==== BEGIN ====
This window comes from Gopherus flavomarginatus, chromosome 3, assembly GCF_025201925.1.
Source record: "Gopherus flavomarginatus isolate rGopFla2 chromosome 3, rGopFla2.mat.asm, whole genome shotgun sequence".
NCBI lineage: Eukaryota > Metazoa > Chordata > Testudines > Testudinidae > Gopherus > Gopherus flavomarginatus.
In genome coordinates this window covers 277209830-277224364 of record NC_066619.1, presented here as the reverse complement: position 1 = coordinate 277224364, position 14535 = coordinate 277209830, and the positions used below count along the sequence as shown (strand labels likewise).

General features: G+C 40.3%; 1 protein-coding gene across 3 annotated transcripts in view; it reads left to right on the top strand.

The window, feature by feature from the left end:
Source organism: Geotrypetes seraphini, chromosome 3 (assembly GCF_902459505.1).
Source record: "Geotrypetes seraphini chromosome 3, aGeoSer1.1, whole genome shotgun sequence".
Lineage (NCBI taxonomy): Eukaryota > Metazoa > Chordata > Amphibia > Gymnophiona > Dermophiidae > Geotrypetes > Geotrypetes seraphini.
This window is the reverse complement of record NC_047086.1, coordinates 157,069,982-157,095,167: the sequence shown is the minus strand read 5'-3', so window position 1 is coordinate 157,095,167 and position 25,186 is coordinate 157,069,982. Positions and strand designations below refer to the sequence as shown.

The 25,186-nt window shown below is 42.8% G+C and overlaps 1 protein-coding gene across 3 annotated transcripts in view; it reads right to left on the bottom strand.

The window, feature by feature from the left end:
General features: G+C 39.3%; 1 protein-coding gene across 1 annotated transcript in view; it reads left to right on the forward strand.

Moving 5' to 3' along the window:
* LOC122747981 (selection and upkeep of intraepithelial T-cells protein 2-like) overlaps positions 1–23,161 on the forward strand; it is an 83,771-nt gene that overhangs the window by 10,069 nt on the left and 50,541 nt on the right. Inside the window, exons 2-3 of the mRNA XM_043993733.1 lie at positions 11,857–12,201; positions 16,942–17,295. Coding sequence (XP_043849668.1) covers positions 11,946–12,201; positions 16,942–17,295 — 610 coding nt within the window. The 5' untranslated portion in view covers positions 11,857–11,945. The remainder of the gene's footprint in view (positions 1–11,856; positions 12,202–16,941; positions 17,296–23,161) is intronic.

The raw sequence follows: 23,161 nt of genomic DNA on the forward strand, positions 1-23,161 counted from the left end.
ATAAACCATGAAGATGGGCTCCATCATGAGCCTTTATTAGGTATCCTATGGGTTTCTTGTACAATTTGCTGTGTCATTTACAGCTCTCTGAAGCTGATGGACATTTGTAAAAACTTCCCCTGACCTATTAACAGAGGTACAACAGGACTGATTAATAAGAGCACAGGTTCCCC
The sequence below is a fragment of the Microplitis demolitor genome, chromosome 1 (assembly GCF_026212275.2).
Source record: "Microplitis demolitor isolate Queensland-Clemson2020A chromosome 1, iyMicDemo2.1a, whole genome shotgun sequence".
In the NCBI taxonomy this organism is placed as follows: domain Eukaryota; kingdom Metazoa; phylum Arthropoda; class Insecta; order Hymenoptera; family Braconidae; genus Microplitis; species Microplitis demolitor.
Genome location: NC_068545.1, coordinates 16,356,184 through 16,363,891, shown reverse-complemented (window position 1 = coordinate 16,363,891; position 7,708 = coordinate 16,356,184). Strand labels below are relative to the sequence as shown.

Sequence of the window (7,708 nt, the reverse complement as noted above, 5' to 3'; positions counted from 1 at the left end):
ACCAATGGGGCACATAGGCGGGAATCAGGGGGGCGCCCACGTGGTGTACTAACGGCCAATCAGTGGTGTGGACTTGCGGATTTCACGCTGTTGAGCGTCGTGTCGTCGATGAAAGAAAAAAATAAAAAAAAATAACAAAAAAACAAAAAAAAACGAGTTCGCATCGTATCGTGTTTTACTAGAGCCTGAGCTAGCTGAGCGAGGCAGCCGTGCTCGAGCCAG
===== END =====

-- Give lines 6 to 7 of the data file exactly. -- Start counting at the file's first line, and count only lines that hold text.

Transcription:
The window, feature by feature from the left end:
Source organism: Geotrypetes seraphini, chromosome 3 (assembly GCF_902459505.1).